Woodworking Talk banner

1 - 10 of 10 Posts

·
Registered
Joined
·
129 Posts
Discussion Starter #1
So, I've got a 2x8x8 that I just bought from the lumber store a week ago. I've already glued two of these together with relative success. They make the rails for my new pine workbench. This is the last glue step for me, so I'm really looking forward to getting it done. From here on out, it's all mortise and tenon work, which I'm really looking forward to.

Anyway, I get the third piece out to do some planing in prep for glue up, and I realize it won't lay flat on my bench. Awkward. It's bowed upward in the middle by about a half an inch.

I finished the top of my workbench months ago, so it's fully functional on two metal sawhorses, which is nice.

The mating board is not bowed, so I expect there to be quite a bit of bow in the final rail if I use this board. I'm not sure if that will be a problem or not.

Is there an easy or recommended way to approach this problem, or should I just go buy another board? They're pretty cheap, but it's hard to find a board that long without some kind of defect at a lumber yard.

Clamps while planing, maybe?
 

·
Sawdust Creator
Joined
·
8,047 Posts
A jointer would be the proper tool, however to remove that much of a bow, you'll lose a lot of material. I'd try clamping and gluing....or go buy new lumber.
 

·
Registered
Joined
·
1,530 Posts
I'd probably get a new board. Here's why: (See the last paragraph for the reason I said "probably")

If the top is bowed up half an inch, you're going to lose at least a full inch of thickness in flattening it. First, you'll lay it with the convex side up (as it is). You'll need to remove at least half an inch to bring the middle down level with the ends.

Then, you'll lay it with the concave side up: if you planed the convex side correctly, it will lay flat and solid on the workbench. Now you'll have a concave cross section along the length of the board, with the ends half an inch higher than the middle. So, you'll need to plane off half an inch from each end, to bring them down level with the middle.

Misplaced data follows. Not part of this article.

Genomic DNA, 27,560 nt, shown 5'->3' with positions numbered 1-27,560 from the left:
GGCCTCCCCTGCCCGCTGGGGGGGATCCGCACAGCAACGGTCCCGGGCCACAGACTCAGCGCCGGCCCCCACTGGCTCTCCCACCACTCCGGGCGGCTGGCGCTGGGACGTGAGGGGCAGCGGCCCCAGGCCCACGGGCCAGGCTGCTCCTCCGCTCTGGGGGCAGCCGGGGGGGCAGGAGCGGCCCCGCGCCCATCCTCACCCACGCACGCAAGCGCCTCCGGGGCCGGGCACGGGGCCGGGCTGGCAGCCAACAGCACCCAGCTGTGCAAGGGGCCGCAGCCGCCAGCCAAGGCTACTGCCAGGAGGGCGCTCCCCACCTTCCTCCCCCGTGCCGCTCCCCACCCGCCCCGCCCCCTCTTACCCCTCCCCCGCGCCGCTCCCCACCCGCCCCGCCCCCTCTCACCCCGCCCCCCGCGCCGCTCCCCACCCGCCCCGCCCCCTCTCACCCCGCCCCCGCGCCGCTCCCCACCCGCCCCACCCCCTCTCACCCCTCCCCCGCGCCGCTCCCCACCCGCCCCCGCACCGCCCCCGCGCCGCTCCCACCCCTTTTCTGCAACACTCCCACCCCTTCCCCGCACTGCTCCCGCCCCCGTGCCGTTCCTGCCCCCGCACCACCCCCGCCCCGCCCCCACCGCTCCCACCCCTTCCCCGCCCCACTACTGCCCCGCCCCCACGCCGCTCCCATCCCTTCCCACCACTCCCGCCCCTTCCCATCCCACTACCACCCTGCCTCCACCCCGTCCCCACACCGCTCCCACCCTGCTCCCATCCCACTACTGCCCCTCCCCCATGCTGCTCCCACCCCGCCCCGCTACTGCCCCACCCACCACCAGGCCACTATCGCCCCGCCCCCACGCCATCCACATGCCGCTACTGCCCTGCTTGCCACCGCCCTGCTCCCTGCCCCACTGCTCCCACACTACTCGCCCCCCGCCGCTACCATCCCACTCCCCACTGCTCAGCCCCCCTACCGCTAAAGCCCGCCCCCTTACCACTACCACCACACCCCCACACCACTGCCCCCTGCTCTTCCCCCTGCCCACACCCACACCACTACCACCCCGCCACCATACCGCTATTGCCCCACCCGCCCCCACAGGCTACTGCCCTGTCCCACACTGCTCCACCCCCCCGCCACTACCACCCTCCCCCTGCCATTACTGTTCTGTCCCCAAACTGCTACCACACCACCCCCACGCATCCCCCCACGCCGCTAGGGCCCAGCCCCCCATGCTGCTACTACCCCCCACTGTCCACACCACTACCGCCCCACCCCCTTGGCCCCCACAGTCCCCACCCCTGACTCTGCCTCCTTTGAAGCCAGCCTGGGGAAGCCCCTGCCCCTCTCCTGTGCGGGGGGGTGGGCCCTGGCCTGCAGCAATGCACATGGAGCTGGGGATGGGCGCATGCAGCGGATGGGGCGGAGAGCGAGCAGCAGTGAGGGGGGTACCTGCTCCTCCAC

Your board is now at least an inch thinner than it was when you started, you've worked up a good sweat, and you need to go buy a new board anyway because this one is too thin.

The reason for the probably: If you're dovetailing this in, or pegging it in place, or something like that, you could try forcing the bow out with clamps first. It might work. It might shatter. It might appear to work, then disintegrate later on, when you're least expecting it. If I didn't want to (or couldn't) spend the money replacing it, I'd force it and hope for the best. Given the option, though, I'd replace it: I don't like trying to force anything thicker than 3/4" pine into place.
 

·
amateur
Joined
·
235 Posts
Do not under any circumstances use a bowed or twisted stretcher with the thought/hope that the weight of the top or compression will flatten it or straighten it. It won't and in fact it will telegraph onto the finished base and cause a wobble. At least that was my experience.

How do I know? A 200-250 pound top of 5 inch LVL/Hard Maple on my workbench didn't cure the wobble that was caused by a twisted stretcher I used by mistake. The stretcher was 4 inches of laminated 2x material

I guess that your 2x material is dimensional lumber from the Borg or similar retailer? If so, just start over -- it is inexpensive enough.

One thing, 2x material just loves to twist, bow and warp. It needs to adequately dry before you use it.

Good luck.

Greg
 

·
Registered
Joined
·
911 Posts
The board may still be useful if you have any small parts to make, otherwise if you've not cut into it you may be able to exchange it at the big box store.
 

·
Registered
Joined
·
129 Posts
Discussion Starter #7
That's what I thought. Thanks. I'll go buy another board.

To answer the other question, I've got a 4.5" smoothing, a jack, and an 8" jointer plane. I find I use the jointer for just about everything. I barely ever touch the other two. I do use the smoothing plane for surface finishing though.
 

·
Old School
Joined
·
24,027 Posts
A few thoughts. When you plane or joint a board, you could release some inner stresses, causing it to go out of whack. If your lumber was good to go before any milling, maybe just straight edging would be the minimal to do to get a glue up.

I found the longer the lumber is, the better it usually is (possibly more select). I would just get another board. Instead of looking at eight footers, the tens might be much better.






.
 
1 - 10 of 10 Posts
Top